Tour de France

Nicknamed La Grande Boucle, often shortened to just Le Tour, the Tour de France is the world's greatest bike race and biggest annual sporting event.

The Tour de France was founded in 1903 as a publicity vehicle for the newspaper l'Auto and is now owned by the Amaury Sport Organisation (ASO) which also owns l'Auto's descendent, French sports newspaper l'Equipe and promotes numerous other bike races including the Paris-Roubaix one-day classic and the Vuelta a Espana (Tour of Spain).

Over 23 days in July, the Tour comprises 21 days of racing — known as stages — and two rest days that give the riders a chance to recover. The terrain that stages traverse varies from relatively flat to the high mountains of the Alps and Pyrenees.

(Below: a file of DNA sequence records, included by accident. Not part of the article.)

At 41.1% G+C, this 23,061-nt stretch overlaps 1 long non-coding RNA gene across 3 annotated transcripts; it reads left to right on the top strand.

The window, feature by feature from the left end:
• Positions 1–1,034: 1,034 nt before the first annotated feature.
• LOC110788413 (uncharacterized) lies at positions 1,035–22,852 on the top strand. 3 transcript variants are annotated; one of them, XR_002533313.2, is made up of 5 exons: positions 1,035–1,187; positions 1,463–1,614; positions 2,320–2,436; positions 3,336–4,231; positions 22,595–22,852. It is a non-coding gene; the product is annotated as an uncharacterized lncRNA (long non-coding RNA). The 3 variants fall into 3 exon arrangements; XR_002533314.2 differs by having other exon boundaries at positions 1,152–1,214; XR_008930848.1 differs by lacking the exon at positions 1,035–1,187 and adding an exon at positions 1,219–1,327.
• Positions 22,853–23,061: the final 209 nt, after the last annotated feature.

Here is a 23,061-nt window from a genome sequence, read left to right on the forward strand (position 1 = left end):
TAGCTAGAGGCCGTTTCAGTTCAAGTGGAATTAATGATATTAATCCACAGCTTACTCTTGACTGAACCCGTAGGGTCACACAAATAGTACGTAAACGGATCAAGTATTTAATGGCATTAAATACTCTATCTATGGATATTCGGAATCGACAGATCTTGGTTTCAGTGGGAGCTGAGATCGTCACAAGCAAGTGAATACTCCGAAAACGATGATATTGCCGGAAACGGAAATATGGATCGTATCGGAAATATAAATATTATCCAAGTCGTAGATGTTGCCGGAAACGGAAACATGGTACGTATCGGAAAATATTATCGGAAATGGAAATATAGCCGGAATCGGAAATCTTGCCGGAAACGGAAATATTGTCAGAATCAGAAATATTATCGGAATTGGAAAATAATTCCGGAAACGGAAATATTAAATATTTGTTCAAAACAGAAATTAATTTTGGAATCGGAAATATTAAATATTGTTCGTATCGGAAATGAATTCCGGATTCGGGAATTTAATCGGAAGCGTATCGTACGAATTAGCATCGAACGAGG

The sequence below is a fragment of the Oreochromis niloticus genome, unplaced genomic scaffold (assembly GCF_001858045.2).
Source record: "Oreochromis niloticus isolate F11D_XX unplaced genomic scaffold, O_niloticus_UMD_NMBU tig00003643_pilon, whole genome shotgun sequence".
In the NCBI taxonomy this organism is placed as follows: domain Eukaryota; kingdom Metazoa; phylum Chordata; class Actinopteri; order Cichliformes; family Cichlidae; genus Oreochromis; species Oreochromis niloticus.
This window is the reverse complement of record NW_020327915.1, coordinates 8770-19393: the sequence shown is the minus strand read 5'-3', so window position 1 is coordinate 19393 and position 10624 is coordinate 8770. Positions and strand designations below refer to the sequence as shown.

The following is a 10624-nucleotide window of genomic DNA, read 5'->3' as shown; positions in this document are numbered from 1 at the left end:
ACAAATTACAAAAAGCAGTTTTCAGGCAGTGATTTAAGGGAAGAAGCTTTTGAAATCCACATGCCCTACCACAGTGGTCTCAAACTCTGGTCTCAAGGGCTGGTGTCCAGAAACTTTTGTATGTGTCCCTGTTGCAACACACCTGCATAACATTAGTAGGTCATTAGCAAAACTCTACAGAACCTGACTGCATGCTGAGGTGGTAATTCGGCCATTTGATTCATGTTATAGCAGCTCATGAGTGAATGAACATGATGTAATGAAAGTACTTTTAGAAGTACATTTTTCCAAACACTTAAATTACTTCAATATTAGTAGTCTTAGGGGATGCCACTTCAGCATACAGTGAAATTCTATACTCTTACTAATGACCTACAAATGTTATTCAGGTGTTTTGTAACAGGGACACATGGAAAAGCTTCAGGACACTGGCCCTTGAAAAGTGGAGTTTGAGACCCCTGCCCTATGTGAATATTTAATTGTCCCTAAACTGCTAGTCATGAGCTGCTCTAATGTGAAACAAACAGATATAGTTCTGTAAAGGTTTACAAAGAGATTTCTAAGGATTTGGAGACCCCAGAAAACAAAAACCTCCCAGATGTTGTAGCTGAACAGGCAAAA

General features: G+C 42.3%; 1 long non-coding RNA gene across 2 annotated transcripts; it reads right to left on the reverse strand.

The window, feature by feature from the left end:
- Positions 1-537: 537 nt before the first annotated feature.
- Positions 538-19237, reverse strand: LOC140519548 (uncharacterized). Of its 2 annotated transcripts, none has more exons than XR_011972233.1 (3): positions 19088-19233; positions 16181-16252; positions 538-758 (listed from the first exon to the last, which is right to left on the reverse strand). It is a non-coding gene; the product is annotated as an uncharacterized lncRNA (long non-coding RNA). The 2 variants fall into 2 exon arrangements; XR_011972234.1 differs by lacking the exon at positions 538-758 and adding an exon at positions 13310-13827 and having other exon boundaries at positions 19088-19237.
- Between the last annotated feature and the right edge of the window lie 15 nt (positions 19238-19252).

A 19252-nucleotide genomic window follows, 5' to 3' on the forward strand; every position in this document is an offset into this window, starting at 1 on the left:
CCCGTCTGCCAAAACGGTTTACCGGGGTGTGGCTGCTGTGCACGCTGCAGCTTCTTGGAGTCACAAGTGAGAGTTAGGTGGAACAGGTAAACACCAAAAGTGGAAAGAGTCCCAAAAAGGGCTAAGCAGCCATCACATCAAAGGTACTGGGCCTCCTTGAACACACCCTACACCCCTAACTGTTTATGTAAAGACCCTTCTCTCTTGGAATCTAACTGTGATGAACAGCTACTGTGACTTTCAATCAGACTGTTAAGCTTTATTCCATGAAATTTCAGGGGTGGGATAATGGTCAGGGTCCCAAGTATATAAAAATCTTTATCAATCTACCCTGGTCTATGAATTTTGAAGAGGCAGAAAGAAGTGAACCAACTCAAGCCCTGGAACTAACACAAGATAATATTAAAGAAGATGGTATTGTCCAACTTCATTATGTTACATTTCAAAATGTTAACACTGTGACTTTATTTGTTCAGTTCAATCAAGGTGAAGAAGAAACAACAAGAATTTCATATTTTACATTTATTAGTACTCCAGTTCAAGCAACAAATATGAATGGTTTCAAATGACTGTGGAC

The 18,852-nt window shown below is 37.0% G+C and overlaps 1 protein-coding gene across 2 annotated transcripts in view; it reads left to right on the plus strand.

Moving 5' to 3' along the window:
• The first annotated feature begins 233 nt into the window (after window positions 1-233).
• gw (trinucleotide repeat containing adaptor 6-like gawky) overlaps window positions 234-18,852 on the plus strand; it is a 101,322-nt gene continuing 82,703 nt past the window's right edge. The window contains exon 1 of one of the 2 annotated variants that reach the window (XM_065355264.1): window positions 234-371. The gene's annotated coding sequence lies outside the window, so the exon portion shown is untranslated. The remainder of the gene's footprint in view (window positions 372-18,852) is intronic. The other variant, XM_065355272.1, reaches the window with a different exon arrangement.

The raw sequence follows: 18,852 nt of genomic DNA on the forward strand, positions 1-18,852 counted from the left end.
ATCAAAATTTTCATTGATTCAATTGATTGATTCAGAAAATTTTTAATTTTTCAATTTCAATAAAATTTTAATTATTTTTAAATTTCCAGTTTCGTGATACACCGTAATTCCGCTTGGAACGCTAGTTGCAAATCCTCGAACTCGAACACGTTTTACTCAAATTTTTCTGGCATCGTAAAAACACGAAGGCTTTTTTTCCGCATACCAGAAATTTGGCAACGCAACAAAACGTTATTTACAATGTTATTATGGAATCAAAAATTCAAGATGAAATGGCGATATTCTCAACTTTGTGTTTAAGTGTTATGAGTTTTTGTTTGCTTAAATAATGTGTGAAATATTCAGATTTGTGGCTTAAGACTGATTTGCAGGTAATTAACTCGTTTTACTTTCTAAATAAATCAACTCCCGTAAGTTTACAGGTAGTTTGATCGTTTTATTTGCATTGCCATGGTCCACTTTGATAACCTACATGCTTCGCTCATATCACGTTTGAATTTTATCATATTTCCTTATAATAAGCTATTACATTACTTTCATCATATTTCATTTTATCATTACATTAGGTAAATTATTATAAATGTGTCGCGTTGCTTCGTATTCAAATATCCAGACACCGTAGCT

Most stages are 'mass-start' with the whole race starting together, and there are usually one or two time trial stages in which riders race against the clock, either individually or as a team.

The Tour's overall leader is determined by aggregate time and wears a yellow jersey. The colour echoes the yellow paper used for l'Auto but was not introduced until 1913 or 1914.